The Judicial Standards and Accountability Bill must, first and foremost, be applauded for its spirit. Meant to replace the Judges Inquiry Act, the new Bill simplifies greatly the procedure for impeachment of a judge of the higher judiciary who is found to have violated norms expected of a judge.
The Bill seeks to give legal sanctity to the "Restatement of Values of Judicial Life," adopted by a full court meeting of the Supreme Court of India in 1997 and lay down grounds on which a complaint against a sitting judge maybe made and dealt with. The current system is long and laborious and if often met with political interference. Many-a-times, the judges accused of criminal activity continue in the judiciary because of the protracted process. The new bill seeks to eliminate these problems.
However, in its attempt to bring accountability to the judiciary, the Bill errs on two points. Firstly, and this is not a very strong point, the assumption that judges can sort themselves out. The final investigation into the alleged antics of a judge of the Supreme Court or a Hugh Court is to be taken by other judges themselves. In case of Supreme Court judges, it will be taken by judges who might have shared several benches with the judge in question. Can a judge be expected to remain impartial in such a situation? Would that not be against the very notion of fraternal relations between judges?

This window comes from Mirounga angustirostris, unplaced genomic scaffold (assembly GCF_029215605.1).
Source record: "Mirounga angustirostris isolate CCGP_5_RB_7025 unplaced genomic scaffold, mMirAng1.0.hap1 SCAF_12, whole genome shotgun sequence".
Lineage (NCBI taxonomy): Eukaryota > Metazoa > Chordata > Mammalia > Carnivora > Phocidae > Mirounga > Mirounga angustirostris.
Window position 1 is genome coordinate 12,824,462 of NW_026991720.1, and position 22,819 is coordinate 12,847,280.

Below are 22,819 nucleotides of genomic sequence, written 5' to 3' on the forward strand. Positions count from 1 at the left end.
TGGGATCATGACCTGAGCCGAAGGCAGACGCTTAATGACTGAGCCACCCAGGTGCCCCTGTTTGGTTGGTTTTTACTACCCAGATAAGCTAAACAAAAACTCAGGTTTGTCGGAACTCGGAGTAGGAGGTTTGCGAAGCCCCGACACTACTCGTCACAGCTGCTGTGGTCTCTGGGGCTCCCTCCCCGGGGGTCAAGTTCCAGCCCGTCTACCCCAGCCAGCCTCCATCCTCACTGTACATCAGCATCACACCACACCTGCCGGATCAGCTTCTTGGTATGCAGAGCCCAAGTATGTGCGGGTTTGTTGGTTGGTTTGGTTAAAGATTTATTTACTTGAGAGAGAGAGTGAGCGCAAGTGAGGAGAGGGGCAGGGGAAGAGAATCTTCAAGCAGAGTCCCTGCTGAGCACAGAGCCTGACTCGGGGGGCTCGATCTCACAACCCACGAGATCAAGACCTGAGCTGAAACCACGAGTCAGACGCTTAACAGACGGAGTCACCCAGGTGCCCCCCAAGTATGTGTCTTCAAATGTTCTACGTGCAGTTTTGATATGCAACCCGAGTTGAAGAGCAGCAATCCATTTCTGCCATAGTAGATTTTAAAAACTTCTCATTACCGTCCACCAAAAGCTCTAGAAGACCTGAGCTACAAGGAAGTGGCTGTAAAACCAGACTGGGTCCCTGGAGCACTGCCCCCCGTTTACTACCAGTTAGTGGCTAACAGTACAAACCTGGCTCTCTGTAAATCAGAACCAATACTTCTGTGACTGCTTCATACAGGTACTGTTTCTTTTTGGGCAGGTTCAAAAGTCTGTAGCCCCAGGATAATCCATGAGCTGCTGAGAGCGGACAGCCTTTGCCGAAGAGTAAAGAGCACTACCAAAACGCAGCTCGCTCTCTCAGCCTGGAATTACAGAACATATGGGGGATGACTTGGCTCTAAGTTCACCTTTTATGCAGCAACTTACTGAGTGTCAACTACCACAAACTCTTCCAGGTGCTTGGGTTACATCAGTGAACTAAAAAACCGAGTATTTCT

The second, and by far the most important point, is the inclusion of the Attorney-General of India in the National Judicial Oversight Committee, which will take up individual complaints. The Attorney-General is a member of the Bar and is expected to argue cases before a judge, who in turn is supposed to adjudicate without fear or bias. If the same Attorney-General who is arguing a case (on behalf of the Government, of course) also has the power to seriously harass the judge through a complaint, frivolous or otherwise, then that would constitute a serious conflict of interest and weaken the entire judicial system.
Clearly, these two problems stand in stark contrast to the noble cause with which this Bill was drafted in the first place. However, it is not too late: Parliament has the power to introduce any amendment to a Bill it deems fit, and fixing these errors should be a priority. Nobody wants to see the ignominy of a Justice accused of illegal transactions refusing to step down and then begin shifted to the Sikkim High Court (as if Sikkim does not have a right to justice). The sooner we can pass a better Bill, the better.